Methods Of Fastening Stock

All the work thus far has been on models where the stock worked upon is held between the live and dead centers. In face-plate and chuck turning the work is done at the head stock only and the piece is supported by means of a face-plate, or chuck, that is fastened to a face-plate, which is screwed onto the end of the live spindle. There are three methods of fastening stock to the face-plate, and it depends upon the nature of the exercise or model to be made which method is used.

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1. SMALL SINGLE SCREW FACE-PLATE. For all work that does not require deep cutting in the center, such as in towel rings, picture frames, etc., the small face-plate with a single screw should be used.

Note:--Should it be found difficult to keep the block from working loose and turning, it is a good plan to fold a piece of sandpaper, grit side out, and place it between the face-plate and the stock.

2. LARGE SURFACE SCREW FACE-PLATE. For all work that does not require deep cutting on the outside, such as exercises, jewel boxes, etc., as well as all large stock, and all stock from which chucks are to be made, the large face-plate with the surface screws should be used.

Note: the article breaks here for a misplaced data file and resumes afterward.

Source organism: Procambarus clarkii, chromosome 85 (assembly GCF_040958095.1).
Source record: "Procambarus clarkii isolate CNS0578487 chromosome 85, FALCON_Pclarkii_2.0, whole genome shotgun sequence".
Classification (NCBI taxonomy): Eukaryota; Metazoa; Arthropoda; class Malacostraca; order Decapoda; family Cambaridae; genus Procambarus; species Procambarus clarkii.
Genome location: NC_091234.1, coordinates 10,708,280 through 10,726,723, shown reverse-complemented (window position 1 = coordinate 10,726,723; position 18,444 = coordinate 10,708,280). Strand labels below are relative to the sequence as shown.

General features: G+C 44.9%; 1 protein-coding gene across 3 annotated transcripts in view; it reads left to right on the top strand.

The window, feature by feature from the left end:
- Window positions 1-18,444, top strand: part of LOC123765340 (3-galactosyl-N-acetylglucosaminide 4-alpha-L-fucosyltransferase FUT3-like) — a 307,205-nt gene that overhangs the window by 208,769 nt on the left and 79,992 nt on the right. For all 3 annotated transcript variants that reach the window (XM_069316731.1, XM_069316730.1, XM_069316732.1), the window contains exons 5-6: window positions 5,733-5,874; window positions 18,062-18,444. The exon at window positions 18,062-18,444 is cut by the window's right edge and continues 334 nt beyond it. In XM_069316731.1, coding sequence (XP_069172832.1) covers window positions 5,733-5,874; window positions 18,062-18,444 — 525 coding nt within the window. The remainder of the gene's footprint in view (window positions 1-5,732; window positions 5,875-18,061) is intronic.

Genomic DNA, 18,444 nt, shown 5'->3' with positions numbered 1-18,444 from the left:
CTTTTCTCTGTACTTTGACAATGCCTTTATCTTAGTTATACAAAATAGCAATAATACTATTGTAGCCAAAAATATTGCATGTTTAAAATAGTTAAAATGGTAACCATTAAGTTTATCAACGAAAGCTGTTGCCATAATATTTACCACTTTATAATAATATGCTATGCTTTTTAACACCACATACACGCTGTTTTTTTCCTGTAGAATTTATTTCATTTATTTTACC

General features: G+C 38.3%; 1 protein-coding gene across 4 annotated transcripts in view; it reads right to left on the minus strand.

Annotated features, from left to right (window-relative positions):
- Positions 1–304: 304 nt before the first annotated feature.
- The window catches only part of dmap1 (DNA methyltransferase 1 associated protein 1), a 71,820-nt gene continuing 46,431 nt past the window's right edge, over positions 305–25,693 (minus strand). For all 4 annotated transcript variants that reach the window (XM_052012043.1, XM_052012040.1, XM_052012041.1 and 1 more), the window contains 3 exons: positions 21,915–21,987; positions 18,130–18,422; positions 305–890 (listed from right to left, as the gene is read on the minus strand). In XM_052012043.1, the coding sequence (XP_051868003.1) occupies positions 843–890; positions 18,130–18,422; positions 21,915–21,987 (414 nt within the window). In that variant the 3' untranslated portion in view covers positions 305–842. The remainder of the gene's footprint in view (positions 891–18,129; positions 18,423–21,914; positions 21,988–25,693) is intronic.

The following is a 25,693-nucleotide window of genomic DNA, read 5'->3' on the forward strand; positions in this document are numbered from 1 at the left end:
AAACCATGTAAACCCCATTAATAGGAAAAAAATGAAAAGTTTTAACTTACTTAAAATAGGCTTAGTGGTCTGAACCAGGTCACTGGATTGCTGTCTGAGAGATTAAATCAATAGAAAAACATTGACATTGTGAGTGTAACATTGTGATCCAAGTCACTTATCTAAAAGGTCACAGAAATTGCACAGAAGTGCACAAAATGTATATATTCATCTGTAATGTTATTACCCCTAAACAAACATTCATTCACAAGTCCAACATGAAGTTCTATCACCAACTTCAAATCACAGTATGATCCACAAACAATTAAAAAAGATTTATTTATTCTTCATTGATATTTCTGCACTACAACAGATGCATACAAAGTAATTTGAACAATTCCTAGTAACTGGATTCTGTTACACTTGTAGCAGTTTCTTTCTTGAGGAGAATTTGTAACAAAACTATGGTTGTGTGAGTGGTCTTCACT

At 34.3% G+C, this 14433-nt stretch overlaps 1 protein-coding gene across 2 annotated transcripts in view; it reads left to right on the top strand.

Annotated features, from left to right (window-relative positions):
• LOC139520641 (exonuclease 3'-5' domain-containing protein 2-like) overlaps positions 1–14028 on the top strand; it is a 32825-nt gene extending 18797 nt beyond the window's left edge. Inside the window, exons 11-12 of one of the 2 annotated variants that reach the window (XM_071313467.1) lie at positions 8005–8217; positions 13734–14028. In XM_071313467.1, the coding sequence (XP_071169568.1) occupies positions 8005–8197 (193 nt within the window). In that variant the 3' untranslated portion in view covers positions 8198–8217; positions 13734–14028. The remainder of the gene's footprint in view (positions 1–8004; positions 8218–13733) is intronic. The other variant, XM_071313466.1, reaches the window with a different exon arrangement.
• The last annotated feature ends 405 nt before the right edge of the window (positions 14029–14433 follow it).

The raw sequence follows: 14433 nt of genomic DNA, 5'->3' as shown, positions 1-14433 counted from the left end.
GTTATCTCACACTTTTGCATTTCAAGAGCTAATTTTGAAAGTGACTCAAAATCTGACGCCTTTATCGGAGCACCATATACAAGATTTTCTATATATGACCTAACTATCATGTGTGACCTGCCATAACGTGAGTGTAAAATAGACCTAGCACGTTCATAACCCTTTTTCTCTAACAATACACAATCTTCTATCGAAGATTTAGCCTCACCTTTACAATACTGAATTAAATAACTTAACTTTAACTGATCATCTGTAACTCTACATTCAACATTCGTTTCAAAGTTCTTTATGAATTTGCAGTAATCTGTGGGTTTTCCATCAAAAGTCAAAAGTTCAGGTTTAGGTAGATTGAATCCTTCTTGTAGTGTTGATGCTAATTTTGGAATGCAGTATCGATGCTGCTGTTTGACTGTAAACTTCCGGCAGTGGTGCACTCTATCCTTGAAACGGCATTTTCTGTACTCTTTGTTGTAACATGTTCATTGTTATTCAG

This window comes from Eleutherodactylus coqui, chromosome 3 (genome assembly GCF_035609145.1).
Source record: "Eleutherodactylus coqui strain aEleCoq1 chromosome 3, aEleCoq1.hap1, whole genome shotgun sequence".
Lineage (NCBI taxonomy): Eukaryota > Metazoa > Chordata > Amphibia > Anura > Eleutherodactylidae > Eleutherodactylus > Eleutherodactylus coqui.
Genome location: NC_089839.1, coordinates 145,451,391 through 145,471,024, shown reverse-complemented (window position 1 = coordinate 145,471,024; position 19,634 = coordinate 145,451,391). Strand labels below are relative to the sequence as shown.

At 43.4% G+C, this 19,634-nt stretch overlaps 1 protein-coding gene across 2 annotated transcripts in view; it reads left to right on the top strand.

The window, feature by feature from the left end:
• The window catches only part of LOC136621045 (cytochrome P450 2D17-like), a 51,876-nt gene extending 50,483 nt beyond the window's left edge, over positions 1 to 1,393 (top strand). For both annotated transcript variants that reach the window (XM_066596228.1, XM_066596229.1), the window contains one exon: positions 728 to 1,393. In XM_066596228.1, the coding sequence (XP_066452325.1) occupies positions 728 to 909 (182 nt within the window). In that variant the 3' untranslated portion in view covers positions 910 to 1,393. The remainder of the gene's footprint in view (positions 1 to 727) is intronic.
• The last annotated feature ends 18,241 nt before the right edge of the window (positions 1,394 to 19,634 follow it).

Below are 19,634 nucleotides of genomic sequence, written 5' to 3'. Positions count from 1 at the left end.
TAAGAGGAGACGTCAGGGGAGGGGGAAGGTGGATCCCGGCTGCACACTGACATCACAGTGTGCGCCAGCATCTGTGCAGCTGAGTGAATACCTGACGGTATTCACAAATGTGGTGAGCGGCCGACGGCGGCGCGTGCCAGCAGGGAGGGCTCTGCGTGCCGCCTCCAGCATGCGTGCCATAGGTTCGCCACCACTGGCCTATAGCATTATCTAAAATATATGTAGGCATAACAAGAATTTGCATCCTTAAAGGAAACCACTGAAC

3. GLUING TO WASTE STOCK. A block of scrap wood is fastened to a face-plate the same as for a chuck and surfaced off square. The block from which the model is to be made is planed square on one side and glued to the block on the face-plate with a sheet of paper between the two. To separate the model from the chuck, after it is completed, place a chisel on the waste stock, 1/16" back of the glue joint at such a point as will bring the chisel parallel to the grain of the model, and strike lightly with a mallet. This will cause the paper to separate and the model to become free.

This method will be found very convenient epecially on models where the base is to be left straight. It will also be found to save much stock when working with expensive woods.


To get the best results in face-plate or chuck turning there should be no end play in the spindle of the lathe. The spindle should always be tested out, and if any play is found, should be adjusted before attempting any work. It is almost impossible to make a true cut when such a condition obtains.


For all face-plate and chuck turning the tool rest should be kept as close to the stock as possible, the same as in spindle turning, regardless of the angle it may be set. Vertically, the rest in most cases should be sufficiently below the center of the stock to bring the center or cutting point of the tools used, when held parallel to the bed of the lathe, even with the center of the stock. This last condition will necessitate adjusting the height occasionally when changing from large to small tools.